Solidarity activists who travel to Palestinian territories are becoming secular versions of the crusaders of old. They are going to Palestine to find themselves, to try to give meaning to their potentially shallow lives through imagining that they can "save" an entire people by standing in front of a tank or writing some blog posts. (Telegraph-UK)
  • Nuclear-Weapon States Aren't Created Equal - Warren Kozak
    Between July 16, 1945, the day the U.S. tested the first atomic device in New Mexico and realized that it actually worked, and Aug. 29, 1949, when the Soviet Union exploded its first atomic bomb, the U.S. held a nuclear monopoly. Yet between 1945 and 1949, America's friends and enemies lost very little sleep, because the idea of the U.S. using its great nuclear advantage to take over the world was ludicrous to all but the most irrational minds.
        Similarly, it has been widely speculated that Israel has had a nuclear monopoly in the Middle East for perhaps half a century. Yet when the Saudis or Syrians or Egyptians have turned off their lights during this period, the last worry on their minds has been an Israeli nuclear bomb.
        In spite of a world-wide chorus of detractors, the sound mind understands that Israel is one of the few rational actors. Israel has never threatened the existence of its neighbors or threatened to wipe another country off the map. It has never held large "Death to (fill in the country) rallies" in its public squares. In fact, Israel's public demonstrations have consisted of peace rallies, musical concerts, gay-pride rallies and public mourning of its victims of terror.
        A British bomb? No one says boo. But people rightly grow anxious when the irrational mind with greater and greater global ambitions takes control of this deadly weaponry. And this anxiety increases further when those irrational minds have proven time and again their determination to create havoc. (Wall Street Journal)

Iran Ramps Up Its Genocidal Rhetoric - Lt.-Col. (ret.) Michael Segall (Institute for Contemporary Affairs-Jerusalem Center for Public Affairs)

  • Each year since the 1979 revolution, the Iranian regime marks international Jerusalem (Quds) Day on the last Friday of the month of Ramadan. As in previous years, the Iranian leadership called for the destruction of Israel and of "world Zionism," as demonstrating masses shouted: "Death to America" and "Death to Israel" during rallies and addresses by the leadership.
  • For Shia Iran, the struggle against Israel and its Western allies is almost its sole common denominator with most of the Sunni Arab domain. Now, with the rise of Islamist regimes - especially in Egypt, which Iran views as having broken the taboo on peace accommodations with Israel - Iran is making enhanced use of the Palestinian issue and denial of Israel's right to exist, in order to win the hearts and minds of Muslims across the Middle East and beyond.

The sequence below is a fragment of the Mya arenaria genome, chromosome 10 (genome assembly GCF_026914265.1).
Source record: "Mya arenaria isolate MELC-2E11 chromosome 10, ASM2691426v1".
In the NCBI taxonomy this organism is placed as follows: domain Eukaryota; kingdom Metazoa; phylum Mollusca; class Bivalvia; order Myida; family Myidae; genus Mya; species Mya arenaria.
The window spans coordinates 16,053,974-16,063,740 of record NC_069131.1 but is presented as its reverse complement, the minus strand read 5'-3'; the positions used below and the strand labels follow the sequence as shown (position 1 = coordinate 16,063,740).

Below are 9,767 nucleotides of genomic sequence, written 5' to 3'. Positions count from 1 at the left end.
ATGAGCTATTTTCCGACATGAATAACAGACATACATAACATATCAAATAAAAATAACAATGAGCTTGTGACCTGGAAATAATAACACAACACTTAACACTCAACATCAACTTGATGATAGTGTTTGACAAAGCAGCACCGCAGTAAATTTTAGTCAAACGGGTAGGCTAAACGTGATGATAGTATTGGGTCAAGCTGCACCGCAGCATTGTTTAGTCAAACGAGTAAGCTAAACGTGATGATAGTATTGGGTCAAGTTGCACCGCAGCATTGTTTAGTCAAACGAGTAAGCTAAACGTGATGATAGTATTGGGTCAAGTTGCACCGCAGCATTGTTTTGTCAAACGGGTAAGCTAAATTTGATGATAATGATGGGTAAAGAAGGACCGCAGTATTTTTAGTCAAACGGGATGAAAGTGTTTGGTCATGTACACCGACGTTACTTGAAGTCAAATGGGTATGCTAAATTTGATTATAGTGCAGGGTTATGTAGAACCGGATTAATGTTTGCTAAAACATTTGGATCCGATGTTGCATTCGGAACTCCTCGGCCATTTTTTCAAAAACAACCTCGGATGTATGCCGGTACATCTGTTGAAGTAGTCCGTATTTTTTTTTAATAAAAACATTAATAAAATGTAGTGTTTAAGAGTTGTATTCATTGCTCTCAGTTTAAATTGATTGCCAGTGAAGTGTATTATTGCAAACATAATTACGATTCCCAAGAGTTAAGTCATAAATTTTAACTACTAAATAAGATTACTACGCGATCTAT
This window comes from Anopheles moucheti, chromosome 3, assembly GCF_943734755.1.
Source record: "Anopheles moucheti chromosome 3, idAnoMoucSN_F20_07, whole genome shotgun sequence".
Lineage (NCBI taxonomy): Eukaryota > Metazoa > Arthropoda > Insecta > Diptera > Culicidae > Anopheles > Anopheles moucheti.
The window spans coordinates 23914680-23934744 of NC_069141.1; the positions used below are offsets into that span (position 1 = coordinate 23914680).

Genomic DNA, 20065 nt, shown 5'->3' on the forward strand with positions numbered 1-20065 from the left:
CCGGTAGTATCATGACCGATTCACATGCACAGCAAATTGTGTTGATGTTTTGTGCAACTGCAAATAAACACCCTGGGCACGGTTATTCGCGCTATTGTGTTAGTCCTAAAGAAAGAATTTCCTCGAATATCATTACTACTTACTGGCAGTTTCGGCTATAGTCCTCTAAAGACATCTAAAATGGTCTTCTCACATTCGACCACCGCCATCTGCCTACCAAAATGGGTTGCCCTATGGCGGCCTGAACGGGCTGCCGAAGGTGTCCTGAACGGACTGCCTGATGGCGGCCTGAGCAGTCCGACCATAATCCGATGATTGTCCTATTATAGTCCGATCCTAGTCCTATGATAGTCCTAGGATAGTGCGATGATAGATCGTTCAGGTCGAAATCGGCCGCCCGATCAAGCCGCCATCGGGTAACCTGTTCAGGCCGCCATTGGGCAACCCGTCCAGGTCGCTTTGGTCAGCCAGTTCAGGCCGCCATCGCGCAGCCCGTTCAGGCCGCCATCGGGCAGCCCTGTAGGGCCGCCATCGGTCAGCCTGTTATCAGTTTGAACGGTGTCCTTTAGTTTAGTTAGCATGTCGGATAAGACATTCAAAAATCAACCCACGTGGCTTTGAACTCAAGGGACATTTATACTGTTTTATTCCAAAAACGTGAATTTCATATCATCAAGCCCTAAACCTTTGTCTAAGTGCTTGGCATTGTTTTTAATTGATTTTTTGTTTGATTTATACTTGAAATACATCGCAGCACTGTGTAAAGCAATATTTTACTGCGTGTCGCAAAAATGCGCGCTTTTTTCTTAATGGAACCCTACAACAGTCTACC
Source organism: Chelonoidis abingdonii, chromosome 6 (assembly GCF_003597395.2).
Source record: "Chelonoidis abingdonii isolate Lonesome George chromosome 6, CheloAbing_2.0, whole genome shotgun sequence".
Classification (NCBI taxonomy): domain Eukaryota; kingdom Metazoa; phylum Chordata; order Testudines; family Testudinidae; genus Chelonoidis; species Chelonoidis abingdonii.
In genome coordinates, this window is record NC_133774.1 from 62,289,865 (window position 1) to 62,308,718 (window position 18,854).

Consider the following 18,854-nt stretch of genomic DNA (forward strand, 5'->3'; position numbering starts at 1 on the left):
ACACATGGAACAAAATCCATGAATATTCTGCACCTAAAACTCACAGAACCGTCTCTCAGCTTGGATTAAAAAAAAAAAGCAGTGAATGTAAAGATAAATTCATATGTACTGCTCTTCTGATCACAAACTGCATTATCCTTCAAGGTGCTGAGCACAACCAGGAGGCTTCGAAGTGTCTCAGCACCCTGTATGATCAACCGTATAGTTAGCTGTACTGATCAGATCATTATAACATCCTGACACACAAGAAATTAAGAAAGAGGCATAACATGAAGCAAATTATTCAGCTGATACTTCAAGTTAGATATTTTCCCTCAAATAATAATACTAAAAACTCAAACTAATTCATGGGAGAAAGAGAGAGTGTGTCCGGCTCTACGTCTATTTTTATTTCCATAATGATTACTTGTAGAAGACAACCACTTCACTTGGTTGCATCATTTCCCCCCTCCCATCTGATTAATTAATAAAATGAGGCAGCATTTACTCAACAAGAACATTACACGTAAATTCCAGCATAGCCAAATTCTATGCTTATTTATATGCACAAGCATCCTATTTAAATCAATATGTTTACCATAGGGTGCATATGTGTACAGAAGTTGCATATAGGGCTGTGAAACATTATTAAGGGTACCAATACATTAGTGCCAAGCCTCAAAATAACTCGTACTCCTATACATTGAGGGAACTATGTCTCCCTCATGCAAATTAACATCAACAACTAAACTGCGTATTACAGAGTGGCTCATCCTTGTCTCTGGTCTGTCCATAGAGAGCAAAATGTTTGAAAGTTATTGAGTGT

• From Iran's standpoint, the Arab Spring - or Islamic Awakening as Iran terms it - has revalidated Ayatollah Khomeini's vision, and Iran feels great confidence in the righteousness of its approach, which it sees as part of a broader historical course of divine intervention. The gathering of more than 100 non-aligned nations in Tehran this week together with the participation of UN Secretary General Ban Ki-moon and the newly elected Egyptian president - despite U.S. efforts to prevent it - further strengthens Iran's belief in the triumph of its alternative Islamic revolutionary vision of the new world order.
  • The current leaders of Iran also associate Khomeini's vision with repeated successes in the national and regional arenas: the nuclear program that keeps advancing despite the West's and Israel's efforts to stymie it, the toppling of Saddam Hussein and the Taliban, Hizbullah's "victory" against Israel in the Second Lebanon War, the Palestinians' firm stance in the subsequent Gaza War, and the Islamic Awakening, which Iran appropriates to itself.
  • It is believed that, like the fulfillment of Khomeini's prophecies about the collapse of the Soviet Union and the fall of Saddam, his prophecy of Israel's destruction will also be realized and the mission is in Iran's hands.
  • The Iranian leadership's virulent anti-Israel and anti-Zionist rhetoric, much in evidence before and during Jerusalem Day on Aug. 17, in fact recycles the original slogans of Khomeini's revolution, recalibrated to the Islamic mood now prevalent in the Middle East. In this context, Iranian spokesmen claim that the Syrian crisis is not part of the Islamic Awakening but an attempt by the West to strike at one of the main strongholds of the anti-Israel and anti-U.S. struggle.

    The writer, an expert on strategic issues with a focus on Iran, terrorism, and the Middle East, is a senior analyst at the Jerusalem Center for Public Affairs and the Terrogence company.